July 23
Raymond “Froggy” Froggatt / (Raymond William Froggatt) → English musician and songwriter who achieved minimal commercial acclaim on his own over seven decades of work but provided hits for 60s Britbeat bands Dave Clark Five with “The Red Balloon” (UK #7, 1968) and Cliff Richard’s “The Ship” (UK #8, 1969), released nearly 40 albums of solo work and as frontman for his own country-rock bands through 2018, died following a short, unspecified illness on 7/23/2023, age 81.
Edward Sexton → Teenaged waiter at the Waldorf hotel in London’s West End, served patrons dressed for the opera and parlayed the experience into a long career as a Saville Row tailor designing custom suits and sophisticated stage-wear for rock royalty, from Mick Jagger to Eric Clapton and The Beatles (for the Abbey Road cover), later designed costumes for Broadway shows and top-end clothing chains, died from undisclosed causes on 7/26/2023, age 80.

July 24
Brad Houser / (John Bradley Houser) → Co-founder of the predecessor group to folk-pop Edie Brickell & The New Bohemians (“What I Am,” #7, CAN #1, 1989) and played bass with the band until the early 90s, then co-founded jazz-rock instrumental group Critters Buggin and played in various Austin, Texas bands in the 00s, co-designed a series of instruments for Reverend Guitars and taught music in local schools until suffering a stroke and dying a week later on 7/24/2023, age 62.

July 26
Randy Meisner / (Randall Herman Meisner) → Original bassist and backing vocalist in country-rock Poco in 1968, left to join Rick Nelson‘s Stone Canyon Band in 1969 and did session work in the early 70s for Linda Ronstadt and backed her on tour until 1972 when his bandmates formed hugely successful country-rock Eagles, co-wrote and sang their early hit “Take It To The Limit” (#4, 1977), left in 1977 for solo career with five studio albums and the single “Hearts On Fire” (#19, 1981), participated in several Poco and Eagles reunions and gigged with others bands for 40 years, died from chronic obstructive pulmonary disease (COPD) on 7/26/2023, age 77.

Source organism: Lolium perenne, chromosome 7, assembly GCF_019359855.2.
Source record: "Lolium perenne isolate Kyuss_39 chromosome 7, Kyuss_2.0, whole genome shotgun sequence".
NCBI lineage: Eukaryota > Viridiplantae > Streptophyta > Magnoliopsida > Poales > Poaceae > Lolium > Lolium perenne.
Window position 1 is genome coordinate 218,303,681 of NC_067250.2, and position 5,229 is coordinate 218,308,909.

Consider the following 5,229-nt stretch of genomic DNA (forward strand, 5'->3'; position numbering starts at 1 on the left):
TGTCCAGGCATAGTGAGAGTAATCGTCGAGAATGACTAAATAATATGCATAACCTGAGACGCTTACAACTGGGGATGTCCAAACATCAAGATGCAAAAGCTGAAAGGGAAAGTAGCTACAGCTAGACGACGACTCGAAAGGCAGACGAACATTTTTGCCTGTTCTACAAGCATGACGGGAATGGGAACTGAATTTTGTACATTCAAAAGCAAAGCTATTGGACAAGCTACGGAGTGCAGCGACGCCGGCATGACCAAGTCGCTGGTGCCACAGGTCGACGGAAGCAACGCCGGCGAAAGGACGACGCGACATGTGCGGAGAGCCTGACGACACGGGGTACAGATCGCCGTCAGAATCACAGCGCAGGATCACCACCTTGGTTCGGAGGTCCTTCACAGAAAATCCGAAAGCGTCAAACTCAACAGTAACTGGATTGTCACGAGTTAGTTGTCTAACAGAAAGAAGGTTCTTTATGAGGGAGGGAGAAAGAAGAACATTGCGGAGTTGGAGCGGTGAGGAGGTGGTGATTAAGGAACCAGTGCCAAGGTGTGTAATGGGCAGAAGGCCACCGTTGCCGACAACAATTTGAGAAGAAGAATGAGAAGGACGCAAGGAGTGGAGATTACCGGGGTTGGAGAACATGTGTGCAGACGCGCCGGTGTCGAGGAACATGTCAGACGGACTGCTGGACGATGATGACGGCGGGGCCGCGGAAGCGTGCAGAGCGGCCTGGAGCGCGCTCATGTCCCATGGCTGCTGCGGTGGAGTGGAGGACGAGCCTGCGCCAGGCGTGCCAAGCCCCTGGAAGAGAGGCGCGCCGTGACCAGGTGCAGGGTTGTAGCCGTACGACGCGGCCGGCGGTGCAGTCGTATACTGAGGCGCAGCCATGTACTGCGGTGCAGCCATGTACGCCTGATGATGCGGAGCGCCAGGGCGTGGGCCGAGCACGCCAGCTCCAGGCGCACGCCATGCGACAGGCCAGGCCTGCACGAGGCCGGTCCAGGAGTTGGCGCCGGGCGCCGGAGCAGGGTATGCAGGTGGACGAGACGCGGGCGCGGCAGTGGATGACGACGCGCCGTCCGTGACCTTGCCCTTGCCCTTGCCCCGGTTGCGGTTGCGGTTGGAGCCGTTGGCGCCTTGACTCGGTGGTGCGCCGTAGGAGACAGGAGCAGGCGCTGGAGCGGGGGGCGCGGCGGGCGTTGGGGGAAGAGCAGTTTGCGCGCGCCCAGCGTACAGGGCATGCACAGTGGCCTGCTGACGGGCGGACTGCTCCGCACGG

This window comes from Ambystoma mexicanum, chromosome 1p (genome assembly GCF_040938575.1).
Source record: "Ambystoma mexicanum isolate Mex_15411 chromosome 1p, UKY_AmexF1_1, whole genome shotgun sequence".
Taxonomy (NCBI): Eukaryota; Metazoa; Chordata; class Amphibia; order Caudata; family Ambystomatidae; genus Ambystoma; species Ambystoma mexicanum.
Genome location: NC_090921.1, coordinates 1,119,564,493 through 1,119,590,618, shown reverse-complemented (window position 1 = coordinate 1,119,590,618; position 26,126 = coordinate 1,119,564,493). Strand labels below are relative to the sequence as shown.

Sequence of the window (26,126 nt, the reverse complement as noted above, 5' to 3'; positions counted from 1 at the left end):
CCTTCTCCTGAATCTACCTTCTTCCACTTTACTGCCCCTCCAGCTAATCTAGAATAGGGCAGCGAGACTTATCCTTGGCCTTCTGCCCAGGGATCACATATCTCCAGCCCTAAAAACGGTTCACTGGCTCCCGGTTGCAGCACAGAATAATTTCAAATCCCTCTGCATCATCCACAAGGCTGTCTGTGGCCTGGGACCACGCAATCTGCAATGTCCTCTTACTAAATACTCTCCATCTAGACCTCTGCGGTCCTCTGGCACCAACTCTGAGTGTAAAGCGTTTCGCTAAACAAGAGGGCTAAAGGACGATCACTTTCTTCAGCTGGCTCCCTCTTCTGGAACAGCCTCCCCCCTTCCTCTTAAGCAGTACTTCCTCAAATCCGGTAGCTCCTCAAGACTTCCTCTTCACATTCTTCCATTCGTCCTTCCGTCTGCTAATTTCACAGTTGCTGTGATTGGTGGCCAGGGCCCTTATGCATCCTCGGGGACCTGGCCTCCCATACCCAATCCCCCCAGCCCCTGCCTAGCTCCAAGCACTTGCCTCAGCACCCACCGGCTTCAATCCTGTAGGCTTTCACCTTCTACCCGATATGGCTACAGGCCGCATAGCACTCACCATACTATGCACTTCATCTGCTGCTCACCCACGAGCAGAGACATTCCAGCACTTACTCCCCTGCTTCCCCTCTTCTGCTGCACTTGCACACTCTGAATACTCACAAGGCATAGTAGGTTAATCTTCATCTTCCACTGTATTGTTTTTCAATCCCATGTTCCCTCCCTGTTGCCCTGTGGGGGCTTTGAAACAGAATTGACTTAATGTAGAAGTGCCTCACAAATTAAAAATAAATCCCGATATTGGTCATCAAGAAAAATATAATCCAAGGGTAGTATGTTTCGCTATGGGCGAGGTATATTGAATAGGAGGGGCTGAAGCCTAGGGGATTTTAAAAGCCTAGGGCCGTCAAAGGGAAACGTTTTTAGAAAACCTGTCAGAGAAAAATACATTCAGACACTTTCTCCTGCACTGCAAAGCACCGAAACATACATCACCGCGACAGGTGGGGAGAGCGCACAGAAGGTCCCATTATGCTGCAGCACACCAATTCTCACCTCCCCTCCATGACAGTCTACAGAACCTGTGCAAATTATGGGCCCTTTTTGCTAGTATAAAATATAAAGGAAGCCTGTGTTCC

Sinéad O’Connor / (Sinéad Marie Bernadette O’Connor) → Irish-born controversial folk-pop singer and songwriter with the early career international hit “Nothing Compares 2 U” (Worldwide #1, 1990), her music career stalled after a 1992 appearance on US TV’s Saturday Night Live during which she tore a picture of then Pope John Paul II to protest child abuse in the Catholic church, continued perform, record, participate in several collaborations with other musicians, and highlight human rights, racism, organized religion, and women’s rights issues for the ensuing decades until her death at home from undisclosed causes on 7/26/2023, age 56.